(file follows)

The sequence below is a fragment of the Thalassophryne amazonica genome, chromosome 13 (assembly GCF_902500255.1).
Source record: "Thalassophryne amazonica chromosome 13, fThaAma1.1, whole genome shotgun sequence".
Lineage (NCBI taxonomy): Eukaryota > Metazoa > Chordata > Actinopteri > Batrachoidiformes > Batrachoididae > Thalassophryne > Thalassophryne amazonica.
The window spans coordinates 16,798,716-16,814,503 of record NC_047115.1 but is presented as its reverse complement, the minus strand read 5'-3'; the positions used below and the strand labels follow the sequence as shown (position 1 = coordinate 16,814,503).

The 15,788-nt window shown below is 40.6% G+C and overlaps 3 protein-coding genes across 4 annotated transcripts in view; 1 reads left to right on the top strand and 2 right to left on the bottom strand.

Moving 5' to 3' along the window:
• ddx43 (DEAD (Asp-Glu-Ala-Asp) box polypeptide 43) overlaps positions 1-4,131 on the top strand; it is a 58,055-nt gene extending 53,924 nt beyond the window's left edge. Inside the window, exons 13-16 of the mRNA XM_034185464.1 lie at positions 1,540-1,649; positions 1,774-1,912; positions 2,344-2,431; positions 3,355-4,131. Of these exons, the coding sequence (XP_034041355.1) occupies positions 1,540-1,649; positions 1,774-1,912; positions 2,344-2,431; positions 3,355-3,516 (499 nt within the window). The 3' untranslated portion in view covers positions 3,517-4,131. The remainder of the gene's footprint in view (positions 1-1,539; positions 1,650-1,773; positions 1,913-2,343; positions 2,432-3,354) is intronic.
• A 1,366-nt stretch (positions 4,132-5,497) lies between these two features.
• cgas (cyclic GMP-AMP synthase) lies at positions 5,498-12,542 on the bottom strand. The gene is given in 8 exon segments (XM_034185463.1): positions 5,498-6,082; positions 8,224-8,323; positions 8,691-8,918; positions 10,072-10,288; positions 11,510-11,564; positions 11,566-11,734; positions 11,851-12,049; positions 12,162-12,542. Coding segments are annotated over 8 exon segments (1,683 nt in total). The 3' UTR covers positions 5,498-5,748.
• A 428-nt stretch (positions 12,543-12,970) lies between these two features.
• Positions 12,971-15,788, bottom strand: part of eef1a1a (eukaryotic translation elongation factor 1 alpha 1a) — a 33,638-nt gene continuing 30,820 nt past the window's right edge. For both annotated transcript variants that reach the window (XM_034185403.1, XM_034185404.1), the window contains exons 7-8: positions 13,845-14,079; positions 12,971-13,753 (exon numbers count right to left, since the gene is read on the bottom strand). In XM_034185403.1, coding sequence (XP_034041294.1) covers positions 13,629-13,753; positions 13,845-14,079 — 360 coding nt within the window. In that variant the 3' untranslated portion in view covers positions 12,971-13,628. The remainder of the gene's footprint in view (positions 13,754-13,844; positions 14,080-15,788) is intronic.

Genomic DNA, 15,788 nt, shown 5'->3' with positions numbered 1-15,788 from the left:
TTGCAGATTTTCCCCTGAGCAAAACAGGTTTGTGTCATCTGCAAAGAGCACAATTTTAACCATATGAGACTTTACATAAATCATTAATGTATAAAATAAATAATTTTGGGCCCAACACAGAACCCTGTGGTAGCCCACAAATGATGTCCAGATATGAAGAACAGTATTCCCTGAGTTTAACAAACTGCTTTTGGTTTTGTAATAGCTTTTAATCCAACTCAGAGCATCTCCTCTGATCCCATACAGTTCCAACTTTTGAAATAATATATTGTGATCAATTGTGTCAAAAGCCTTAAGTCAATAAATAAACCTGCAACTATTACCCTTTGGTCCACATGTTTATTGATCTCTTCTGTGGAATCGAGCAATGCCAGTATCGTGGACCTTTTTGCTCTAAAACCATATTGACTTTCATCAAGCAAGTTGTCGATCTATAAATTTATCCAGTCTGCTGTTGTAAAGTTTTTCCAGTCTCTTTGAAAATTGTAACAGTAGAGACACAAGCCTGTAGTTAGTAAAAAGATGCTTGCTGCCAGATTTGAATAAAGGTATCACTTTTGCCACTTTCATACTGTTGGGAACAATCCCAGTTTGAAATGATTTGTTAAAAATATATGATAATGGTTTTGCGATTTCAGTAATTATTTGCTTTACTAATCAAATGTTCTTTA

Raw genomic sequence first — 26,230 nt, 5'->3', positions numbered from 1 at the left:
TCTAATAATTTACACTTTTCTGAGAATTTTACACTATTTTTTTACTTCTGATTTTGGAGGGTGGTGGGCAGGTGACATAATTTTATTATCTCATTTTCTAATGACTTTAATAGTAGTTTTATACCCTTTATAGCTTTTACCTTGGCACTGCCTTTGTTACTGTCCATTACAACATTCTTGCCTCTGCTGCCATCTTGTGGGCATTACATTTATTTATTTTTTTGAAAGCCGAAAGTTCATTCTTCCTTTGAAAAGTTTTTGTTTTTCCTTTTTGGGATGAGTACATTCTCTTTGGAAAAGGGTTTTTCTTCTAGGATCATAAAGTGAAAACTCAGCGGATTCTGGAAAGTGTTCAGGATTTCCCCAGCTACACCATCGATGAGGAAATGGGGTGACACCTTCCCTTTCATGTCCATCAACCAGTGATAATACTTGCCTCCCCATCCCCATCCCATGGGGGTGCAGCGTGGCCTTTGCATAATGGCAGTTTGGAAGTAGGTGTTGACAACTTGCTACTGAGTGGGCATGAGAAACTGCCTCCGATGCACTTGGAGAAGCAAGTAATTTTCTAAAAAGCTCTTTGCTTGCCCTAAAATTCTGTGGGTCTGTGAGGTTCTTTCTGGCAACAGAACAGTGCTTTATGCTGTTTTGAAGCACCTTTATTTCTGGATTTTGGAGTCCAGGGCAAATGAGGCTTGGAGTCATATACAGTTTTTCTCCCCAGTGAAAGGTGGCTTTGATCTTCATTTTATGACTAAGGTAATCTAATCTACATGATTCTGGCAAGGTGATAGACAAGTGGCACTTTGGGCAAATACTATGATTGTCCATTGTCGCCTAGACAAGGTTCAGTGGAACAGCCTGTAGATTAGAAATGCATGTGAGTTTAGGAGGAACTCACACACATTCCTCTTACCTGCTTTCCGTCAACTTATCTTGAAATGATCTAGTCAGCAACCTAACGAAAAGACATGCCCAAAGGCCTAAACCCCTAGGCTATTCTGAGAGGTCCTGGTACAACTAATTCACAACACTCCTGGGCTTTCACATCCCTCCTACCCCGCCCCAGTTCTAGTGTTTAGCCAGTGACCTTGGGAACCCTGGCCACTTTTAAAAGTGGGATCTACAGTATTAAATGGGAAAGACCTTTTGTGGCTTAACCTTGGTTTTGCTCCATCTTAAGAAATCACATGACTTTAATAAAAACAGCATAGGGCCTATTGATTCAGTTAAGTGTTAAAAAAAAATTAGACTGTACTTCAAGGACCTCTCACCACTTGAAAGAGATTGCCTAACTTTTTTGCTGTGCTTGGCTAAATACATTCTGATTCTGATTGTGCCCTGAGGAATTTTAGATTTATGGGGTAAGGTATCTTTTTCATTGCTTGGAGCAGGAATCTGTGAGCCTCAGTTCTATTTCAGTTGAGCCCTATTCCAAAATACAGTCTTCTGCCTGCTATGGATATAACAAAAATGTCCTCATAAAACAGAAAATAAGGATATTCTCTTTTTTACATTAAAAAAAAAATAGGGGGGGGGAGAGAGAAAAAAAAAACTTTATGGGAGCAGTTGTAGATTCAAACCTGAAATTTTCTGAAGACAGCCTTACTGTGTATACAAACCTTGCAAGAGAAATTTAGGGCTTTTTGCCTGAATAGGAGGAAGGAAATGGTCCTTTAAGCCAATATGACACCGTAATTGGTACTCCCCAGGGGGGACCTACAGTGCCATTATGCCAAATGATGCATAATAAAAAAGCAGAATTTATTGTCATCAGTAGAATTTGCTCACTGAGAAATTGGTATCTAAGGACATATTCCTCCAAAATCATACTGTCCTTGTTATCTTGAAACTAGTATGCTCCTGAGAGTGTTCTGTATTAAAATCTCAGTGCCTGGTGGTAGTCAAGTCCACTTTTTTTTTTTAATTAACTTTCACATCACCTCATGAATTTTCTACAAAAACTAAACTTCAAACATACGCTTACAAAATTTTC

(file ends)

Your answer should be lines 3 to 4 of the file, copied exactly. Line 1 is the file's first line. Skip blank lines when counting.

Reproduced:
Lineage (NCBI taxonomy): Eukaryota > Metazoa > Chordata > Actinopteri > Batrachoidiformes > Batrachoididae > Thalassophryne > Thalassophryne amazonica.
The window spans coordinates 16,798,716-16,814,503 of record NC_047115.1 but is presented as its reverse complement, the minus strand read 5'-3'; the positions used below and the strand labels follow the sequence as shown (position 1 = coordinate 16,814,503).